When you adjust to the state of ketosis, your body may respond in a number of ways. You’ll be adjusting to using ketones and fat as the core sources of energy, rather than carbohydrates. This may initially put stress on various organs, cause electrolyte imbalance, and possibly cause nutrient deficiencies.
1. Physical Discomforts and Side Effects
As your body adjusts to a new diet, you may feel uncomfortable and experience headaches, a range of food cravings, body and muscle cramps, and more. Muscle loss can also be a side effect.
2. Possible Nutrient Deficiencies
Because it’s a limited, restrictive diet, the chances are greater that you may not be receiving your daily, optimum levels of nutrients from your food consumption. You may need to keep a log of what you’re eating to determine if you’re reaching appropriate levels of vitamins and minerals, to avoid a nutrient deficiency.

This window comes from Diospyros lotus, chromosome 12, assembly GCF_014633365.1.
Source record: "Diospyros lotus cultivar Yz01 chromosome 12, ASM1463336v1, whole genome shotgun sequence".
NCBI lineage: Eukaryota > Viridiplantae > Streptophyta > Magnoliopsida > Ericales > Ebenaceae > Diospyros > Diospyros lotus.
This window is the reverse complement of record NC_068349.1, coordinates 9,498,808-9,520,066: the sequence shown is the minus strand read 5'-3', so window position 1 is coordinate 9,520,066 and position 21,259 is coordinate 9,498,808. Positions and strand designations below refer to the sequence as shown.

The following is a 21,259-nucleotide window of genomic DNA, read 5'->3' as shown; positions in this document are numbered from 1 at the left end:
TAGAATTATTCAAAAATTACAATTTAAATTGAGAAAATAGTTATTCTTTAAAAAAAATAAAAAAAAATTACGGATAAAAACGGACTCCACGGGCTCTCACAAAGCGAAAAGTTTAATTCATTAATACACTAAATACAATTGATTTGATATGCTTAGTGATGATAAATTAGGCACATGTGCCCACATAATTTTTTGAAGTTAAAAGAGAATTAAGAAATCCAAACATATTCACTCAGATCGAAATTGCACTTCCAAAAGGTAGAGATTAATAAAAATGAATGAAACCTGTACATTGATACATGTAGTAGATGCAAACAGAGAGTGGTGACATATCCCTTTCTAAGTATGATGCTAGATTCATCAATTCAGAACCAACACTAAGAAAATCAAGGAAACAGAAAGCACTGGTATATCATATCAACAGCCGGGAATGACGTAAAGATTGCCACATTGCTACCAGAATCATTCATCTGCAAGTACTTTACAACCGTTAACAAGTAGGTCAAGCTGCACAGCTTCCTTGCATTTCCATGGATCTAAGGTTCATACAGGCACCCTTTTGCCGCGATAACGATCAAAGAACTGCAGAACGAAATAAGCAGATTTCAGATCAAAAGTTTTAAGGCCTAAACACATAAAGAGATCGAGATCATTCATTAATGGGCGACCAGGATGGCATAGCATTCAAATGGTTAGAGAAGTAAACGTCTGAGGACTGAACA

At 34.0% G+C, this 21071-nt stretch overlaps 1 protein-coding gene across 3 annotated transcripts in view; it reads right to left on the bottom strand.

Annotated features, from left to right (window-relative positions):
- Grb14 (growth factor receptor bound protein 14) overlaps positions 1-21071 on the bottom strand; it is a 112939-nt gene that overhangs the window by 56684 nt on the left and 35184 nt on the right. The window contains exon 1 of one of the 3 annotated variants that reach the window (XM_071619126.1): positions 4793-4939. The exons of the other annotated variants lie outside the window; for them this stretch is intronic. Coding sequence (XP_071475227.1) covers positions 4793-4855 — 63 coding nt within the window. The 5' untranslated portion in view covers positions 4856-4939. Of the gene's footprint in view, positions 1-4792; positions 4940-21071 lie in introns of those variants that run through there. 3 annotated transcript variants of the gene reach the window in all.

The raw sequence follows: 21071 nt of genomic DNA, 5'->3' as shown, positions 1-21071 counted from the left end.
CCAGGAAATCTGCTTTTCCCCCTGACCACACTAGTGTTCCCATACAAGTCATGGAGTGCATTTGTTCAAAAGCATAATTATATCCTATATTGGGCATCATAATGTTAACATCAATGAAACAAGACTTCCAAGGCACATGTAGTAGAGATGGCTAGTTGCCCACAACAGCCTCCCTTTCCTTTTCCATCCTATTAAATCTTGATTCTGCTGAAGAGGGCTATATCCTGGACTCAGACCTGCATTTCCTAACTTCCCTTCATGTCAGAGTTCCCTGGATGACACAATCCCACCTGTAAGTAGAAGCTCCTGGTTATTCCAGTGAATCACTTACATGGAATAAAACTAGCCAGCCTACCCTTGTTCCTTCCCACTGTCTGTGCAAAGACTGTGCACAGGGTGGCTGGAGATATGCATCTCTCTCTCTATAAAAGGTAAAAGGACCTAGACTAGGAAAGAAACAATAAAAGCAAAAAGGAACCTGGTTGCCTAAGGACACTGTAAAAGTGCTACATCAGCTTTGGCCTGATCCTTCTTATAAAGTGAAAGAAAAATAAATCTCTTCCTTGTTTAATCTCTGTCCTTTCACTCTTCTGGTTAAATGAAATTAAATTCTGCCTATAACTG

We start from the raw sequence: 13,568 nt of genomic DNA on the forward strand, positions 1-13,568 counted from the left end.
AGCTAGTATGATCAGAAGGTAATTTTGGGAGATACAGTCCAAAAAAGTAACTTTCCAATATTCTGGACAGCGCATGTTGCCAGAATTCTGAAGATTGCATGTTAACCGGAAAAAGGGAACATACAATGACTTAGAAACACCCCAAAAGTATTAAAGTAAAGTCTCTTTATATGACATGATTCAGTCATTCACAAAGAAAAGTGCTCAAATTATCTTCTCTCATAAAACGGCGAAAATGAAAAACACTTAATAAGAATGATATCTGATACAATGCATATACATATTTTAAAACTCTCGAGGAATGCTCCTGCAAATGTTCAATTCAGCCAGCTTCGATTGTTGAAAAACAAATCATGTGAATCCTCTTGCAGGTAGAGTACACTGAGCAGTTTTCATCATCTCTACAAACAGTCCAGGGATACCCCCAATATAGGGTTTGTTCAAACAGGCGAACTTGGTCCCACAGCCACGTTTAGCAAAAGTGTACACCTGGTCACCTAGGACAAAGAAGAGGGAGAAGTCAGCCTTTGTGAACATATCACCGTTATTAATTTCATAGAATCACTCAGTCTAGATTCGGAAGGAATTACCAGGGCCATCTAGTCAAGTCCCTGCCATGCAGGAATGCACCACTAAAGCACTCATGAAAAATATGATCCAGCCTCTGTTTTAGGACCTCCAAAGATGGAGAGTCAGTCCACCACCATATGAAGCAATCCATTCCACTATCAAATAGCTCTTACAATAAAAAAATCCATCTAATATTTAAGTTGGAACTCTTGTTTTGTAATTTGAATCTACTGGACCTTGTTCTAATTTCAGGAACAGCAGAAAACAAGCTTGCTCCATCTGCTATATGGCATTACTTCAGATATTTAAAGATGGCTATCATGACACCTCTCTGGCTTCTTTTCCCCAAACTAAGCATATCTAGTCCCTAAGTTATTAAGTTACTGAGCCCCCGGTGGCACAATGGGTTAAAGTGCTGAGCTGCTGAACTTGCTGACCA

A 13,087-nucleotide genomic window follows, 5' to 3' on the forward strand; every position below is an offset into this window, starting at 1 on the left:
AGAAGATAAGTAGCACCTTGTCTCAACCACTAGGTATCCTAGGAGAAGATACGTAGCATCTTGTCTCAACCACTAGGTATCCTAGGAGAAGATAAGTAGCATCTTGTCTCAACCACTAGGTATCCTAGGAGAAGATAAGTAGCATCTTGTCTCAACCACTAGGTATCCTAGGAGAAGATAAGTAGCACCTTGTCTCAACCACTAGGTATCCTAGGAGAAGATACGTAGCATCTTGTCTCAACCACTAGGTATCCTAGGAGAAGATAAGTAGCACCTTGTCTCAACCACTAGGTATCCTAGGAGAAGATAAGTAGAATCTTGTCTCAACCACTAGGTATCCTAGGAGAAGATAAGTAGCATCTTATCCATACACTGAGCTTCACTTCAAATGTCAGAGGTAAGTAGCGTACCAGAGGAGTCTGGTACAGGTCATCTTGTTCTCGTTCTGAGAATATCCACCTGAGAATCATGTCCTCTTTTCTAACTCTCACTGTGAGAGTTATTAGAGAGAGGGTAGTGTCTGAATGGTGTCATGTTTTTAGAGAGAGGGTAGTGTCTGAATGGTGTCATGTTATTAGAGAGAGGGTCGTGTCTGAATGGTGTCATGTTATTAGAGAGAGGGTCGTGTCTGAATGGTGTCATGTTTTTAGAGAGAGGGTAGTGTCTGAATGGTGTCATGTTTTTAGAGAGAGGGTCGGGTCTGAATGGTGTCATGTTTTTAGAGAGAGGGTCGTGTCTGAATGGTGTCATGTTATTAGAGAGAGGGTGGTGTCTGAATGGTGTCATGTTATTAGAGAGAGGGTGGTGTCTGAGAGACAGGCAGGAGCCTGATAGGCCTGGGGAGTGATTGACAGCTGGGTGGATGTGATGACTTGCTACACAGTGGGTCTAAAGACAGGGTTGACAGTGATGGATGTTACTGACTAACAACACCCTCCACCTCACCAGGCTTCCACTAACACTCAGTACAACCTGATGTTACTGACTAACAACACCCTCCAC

It’s advised to seek out a Bredesen-certified practitioner to guide you through these lifestyle changes safely and effectively. You can find a Bredesen-certified practitioner near you with this handy locator from Apollo Health.
3. Disciplined Lifestyle
It is essential to follow keto guidelines consistently in order for this diet to be effective. It can be restrictive to follow these guidelines for a long duration. Following a routine with the keto diet for longer than three months will enable you to see the best results.
4. Increased Heart Disease Risk
Eating a higher amount of fats is associated with a higher risk of developing heart disease. However, if you focus on healthy fats and maintain an active lifestyle, you can avoid this risk.
5. Possible Digestive Issues
This occurs in part due to the higher levels of fiber intake, so constipation may result.
Incorporating the Keto Diet Into Your Life
Taking steps to change your lifestyle habits, including regular exercise, while on the ketogenic diet is helpful. Combining exercise with the ketogenic diet will help stimulate anti-inflammatory signaling and reduce the chronic inflammation that results from following a high-fat diet.
If you’re looking to learn more about incorporating healthy fats into your keto diet, be sure to check out our blog on essential omega-3 fatty acids and DHA benefits.